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The last 10 posts

Wednesday, August 10th 2011, 8:48am

by ReddHead

Well, your flow rate out of your hose bib is better than mine and my house is only two years old. I could only manage about 7.5gpm. I have a 3/4" copper house supply line and a 5/8" Badger meter.

Monday, August 8th 2011, 7:14pm

by Wet_Boots

better yet, make your connection, then measure the flow - take advantage of your amateur status

Monday, August 8th 2011, 6:20pm

by Central Irrigation

If the spigot you tested your flow from was supplied from a 1/2" line, which is not uncommon, then a flow of 8 GPM would be correct given your psi. You need to understand that when testing flow, there are tons of variables. Every elbow the water flows through, different shut off valves, and hose bibs, all restrict flow. If I were to test your flow and found 8 GPM coming from a 1/2" supplied hose bib, I would more than likely design for 12-15 GPM given that your pressure is more than adequate. The down side is that, if in fact your supply line is indeed 3/4", the velocities will be on the high end of the scale throughout your supply line.



I would say, a rotor zone consisting of 4 heads would be fine, even on a 3/4" supply line.



A 1" supply line is what most irrigation companies like to see. It allows us to flow that 12-15 GPM without worrying about water hammer and destructive velocities. However, lots of systems get plumbed into 3/4" and do just fine in that 12 GPM flow range.



I'm sure there's gonna be some guys that are gonna hate me for saying this, but why not contact a few reputable Irrigation companies in your area and schedule a few "free estimates". Mention your concerned about your water supply and ask if they'll test it for you. Ask the right questions and you may just get your answer.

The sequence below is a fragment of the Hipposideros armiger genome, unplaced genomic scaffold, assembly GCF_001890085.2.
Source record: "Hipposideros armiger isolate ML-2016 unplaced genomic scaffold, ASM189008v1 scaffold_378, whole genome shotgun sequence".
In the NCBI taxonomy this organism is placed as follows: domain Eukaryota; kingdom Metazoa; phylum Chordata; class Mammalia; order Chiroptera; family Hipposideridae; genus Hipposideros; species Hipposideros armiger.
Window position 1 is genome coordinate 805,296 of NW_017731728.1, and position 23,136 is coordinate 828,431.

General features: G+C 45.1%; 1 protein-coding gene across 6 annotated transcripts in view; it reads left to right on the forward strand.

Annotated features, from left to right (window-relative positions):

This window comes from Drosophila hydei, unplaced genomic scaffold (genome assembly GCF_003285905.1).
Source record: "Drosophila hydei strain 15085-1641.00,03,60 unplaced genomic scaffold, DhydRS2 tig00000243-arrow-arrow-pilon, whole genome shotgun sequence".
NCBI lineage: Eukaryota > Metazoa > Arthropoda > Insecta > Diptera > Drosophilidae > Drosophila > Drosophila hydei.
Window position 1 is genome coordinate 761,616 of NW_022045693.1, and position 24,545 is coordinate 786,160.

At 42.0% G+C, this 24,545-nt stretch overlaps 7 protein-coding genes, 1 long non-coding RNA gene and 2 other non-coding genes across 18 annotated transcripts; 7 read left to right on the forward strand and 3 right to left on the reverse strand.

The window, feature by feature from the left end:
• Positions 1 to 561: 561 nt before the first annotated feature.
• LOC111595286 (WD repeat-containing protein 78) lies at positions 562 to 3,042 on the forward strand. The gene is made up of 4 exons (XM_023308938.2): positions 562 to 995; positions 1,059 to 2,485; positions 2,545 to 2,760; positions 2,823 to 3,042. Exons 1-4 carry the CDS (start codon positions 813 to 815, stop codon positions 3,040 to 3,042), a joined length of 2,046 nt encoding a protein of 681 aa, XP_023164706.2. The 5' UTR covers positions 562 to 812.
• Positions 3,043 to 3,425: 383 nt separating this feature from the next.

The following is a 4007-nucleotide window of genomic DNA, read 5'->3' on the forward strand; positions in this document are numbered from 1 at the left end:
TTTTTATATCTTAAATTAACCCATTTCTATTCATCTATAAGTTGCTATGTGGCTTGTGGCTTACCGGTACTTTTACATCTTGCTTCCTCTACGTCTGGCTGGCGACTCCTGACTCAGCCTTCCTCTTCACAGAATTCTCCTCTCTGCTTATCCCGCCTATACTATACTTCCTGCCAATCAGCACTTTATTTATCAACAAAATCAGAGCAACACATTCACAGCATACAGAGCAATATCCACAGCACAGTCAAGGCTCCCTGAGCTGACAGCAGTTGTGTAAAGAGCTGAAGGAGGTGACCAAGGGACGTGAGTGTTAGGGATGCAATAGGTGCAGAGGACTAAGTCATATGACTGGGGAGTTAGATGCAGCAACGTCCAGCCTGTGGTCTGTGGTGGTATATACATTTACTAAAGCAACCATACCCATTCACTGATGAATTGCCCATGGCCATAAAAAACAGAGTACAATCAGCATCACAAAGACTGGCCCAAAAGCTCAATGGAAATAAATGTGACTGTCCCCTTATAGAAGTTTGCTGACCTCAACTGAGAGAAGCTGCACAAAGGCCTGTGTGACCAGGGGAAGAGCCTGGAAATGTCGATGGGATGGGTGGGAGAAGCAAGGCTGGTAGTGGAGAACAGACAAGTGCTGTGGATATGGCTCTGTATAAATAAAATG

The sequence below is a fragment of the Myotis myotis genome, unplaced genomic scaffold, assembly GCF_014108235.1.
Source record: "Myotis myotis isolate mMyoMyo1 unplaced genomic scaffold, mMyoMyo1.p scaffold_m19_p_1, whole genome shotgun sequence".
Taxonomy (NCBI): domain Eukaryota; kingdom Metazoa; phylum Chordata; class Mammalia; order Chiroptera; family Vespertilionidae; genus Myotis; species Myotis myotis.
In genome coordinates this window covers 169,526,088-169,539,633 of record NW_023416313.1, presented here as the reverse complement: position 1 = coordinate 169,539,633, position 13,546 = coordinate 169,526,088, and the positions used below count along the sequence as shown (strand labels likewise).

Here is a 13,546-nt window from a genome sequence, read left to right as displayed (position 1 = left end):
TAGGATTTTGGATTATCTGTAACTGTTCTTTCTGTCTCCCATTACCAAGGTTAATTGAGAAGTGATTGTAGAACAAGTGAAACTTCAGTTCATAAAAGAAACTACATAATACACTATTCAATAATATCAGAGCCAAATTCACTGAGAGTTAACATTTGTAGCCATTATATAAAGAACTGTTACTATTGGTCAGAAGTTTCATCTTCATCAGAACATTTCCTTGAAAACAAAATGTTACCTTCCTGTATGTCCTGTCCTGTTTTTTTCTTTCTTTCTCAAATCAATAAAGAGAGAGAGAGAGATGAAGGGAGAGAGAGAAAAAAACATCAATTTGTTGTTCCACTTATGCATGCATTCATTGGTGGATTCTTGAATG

Monday, August 8th 2011, 12:10am

by veidtmeister

Im not 100% sure its galvanized, it was dusk, and it was covered with dirt. Could it be steel? I'll check tomorrow. But how would one know its restricted, except to cut it out and replace it? And what size/type of supply line would you replace it with...on a 5/8" water meter? I am pretty sure about the pressure readings, but I'll try it at different times, and on different days. As far as the line I took the pressure readings from, they are just typical outside faucets? Not sure what size, guess I can check that tomorrow...but if they are 1/2", how would that affect the overall issue? Sorry for so many questions, Im a newb at this, learning as I go. Im looking at the diagram of my system, and the "mainline" that runs through the yard is 1 1/4", which then branches out to 3/4, and finally down to 1/2" pvc....

Im amazed that a 3/4" supply line coming from the main can supply all of these lines....although...its not doing that great of a job....so...yeah....

I guess im just surpised its standard, when everything I seem to read online says that a 1" supply line is the current minimum, and all of the "do it yourself" sprinkler system design websites show systems running at like 15 GPM, and if you have less than 7 GPM, they dont offer their service, and say to "call them for other options"...

Can I realistically run a system on 8.5 GPM??

Sunday, August 7th 2011, 11:19am

by Central Irrigation

A 5/8" meter attached to a 3/4" supply line is pretty standard. The meter is generally always sized down from the size of the supply line. Upsizing water meters isn't gonna gain a whole lot. My concerns are the fact that you have a 3/4" galvanized supply line. Depending on the age of the pipe, it could be severely restricting your flow from being rusted/corroded on the inside. I have cut out numerous feet of galvanized piping for this fact alone.



If you're confident your pressure readings are correct, which doesn't sound like it, check the size of pipe that you took your flow reading from. It may be 1/2" for all I know. Or stay on the safe side and design for 9-10 GPM (3/4" supply line).